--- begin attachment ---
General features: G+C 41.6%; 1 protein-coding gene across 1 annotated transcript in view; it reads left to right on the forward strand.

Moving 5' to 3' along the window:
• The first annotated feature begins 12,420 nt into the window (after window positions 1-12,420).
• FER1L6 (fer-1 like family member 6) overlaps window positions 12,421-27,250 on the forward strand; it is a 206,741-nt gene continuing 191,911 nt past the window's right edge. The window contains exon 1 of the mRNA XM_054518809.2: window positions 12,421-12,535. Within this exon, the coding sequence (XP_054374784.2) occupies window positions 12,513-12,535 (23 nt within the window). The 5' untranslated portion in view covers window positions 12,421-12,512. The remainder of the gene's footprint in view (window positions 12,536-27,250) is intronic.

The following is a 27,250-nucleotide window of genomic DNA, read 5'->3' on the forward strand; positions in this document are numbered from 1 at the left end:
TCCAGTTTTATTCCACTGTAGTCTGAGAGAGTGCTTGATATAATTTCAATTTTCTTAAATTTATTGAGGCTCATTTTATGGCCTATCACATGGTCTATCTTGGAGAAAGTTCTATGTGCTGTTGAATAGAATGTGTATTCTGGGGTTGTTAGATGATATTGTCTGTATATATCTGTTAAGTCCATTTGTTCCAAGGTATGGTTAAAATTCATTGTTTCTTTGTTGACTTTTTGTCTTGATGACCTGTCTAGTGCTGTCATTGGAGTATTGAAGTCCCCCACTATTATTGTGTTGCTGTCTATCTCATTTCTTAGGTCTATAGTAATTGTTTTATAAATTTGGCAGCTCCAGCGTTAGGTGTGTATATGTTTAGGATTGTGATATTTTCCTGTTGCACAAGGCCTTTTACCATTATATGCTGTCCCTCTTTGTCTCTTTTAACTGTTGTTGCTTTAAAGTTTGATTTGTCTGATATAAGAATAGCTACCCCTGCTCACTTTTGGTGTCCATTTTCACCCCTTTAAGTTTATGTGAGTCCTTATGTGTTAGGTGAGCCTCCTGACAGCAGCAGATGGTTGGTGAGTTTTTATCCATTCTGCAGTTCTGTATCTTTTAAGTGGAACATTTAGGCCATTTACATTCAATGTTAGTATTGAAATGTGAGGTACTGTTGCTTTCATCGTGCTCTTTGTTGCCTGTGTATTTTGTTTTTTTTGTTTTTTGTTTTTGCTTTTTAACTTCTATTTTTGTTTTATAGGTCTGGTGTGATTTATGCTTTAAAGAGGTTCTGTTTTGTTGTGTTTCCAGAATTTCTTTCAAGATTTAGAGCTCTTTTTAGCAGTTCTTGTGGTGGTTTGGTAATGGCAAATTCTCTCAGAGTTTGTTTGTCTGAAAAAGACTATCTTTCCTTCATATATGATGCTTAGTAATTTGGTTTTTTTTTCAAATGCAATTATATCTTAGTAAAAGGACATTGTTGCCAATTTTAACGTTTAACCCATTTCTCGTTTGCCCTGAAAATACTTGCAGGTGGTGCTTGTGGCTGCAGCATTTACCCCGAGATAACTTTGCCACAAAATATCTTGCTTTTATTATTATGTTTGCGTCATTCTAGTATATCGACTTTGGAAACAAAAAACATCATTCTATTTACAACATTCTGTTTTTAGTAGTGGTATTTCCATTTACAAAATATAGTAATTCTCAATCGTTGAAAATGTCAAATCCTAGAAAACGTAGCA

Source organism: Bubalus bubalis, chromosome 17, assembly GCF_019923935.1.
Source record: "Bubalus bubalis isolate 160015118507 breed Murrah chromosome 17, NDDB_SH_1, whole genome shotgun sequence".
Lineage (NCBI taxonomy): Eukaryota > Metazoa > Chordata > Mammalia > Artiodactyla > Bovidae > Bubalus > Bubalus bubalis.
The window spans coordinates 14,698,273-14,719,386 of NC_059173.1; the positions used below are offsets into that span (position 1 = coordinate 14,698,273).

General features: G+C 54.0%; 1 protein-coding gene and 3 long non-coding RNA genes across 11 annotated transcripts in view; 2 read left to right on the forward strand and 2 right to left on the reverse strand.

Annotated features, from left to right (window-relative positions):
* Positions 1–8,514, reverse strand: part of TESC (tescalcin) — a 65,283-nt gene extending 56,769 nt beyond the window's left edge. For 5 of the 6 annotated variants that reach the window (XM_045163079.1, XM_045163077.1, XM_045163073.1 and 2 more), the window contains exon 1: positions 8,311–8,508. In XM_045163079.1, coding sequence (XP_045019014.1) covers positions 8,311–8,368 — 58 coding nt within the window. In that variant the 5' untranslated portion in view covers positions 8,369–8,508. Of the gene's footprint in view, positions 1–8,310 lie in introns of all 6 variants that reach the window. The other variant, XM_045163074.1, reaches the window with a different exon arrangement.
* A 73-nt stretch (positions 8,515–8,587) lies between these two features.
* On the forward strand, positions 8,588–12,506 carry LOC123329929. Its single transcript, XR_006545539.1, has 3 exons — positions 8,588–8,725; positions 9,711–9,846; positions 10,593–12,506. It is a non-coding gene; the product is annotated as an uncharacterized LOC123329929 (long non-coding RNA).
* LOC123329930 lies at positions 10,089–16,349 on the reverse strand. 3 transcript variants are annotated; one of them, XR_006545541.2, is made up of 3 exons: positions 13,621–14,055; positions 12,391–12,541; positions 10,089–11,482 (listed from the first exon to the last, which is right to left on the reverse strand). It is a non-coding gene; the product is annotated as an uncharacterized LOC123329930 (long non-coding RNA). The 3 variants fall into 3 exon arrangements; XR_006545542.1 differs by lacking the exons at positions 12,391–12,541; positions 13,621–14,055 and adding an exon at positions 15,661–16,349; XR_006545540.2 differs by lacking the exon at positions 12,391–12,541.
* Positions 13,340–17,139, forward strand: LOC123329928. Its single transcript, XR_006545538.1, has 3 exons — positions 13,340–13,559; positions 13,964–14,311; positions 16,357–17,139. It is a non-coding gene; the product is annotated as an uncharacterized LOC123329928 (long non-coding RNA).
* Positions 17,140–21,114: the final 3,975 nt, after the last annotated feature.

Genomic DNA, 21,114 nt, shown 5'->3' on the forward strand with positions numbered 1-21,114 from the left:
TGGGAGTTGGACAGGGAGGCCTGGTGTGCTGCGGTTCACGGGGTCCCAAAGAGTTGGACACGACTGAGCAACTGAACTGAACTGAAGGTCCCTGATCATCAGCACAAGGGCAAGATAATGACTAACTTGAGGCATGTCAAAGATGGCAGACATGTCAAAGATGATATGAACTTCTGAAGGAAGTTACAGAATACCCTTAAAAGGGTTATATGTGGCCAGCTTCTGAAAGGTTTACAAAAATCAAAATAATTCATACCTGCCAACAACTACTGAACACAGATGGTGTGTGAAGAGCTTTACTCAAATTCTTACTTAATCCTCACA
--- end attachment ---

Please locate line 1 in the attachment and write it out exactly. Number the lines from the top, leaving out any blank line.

General features: G+C 41.6%; 1 protein-coding gene across 1 annotated transcript in view; it reads left to right on the forward strand.